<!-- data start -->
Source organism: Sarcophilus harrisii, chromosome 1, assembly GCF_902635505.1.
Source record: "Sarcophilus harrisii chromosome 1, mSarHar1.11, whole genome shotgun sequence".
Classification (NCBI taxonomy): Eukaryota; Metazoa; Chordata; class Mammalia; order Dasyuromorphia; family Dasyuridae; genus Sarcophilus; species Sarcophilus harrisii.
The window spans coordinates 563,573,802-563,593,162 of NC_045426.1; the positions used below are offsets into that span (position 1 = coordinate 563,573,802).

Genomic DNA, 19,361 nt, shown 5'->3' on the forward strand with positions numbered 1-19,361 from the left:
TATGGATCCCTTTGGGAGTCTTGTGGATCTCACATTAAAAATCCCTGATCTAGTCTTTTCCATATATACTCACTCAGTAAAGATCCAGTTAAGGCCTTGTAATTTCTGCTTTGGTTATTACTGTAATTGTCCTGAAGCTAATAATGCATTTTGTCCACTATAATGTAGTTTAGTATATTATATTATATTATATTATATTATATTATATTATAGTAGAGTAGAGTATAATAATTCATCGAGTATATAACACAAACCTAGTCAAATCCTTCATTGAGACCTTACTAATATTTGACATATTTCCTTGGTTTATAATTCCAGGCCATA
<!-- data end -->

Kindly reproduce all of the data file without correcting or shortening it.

Source organism: Sarcophilus harrisii, chromosome 1, assembly GCF_902635505.1.
Source record: "Sarcophilus harrisii chromosome 1, mSarHar1.11, whole genome shotgun sequence".
Classification (NCBI taxonomy): Eukaryota; Metazoa; Chordata; class Mammalia; order Dasyuromorphia; family Dasyuridae; genus Sarcophilus; species Sarcophilus harrisii.
The window spans coordinates 563,573,802-563,593,162 of NC_045426.1; the positions used below are offsets into that span (position 1 = coordinate 563,573,802).

Genomic DNA, 19,361 nt, shown 5'->3' on the forward strand with positions numbered 1-19,361 from the left:
TATGGATCCCTTTGGGAGTCTTGTGGATCTCACATTAAAAATCCCTGATCTAGTCTTTTCCATATATACTCACTCAGTAAAGATCCAGTTAAGGCCTTGTAATTTCTGCTTTGGTTATTACTGTAATTGTCCTGAAGCTAATAATGCATTTTGTCCACTATAATGTAGTTTAGTATATTATATTATATTATATTATATTATATTATATTATAGTAGAGTAGAGTATAATAATTCATCGAGTATATAACACAAACCTAGTCAAATCCTTCATTGAGACCTTACTAATATTTGACATATTTCCTTGGTTTATAATTCCAGGCCATA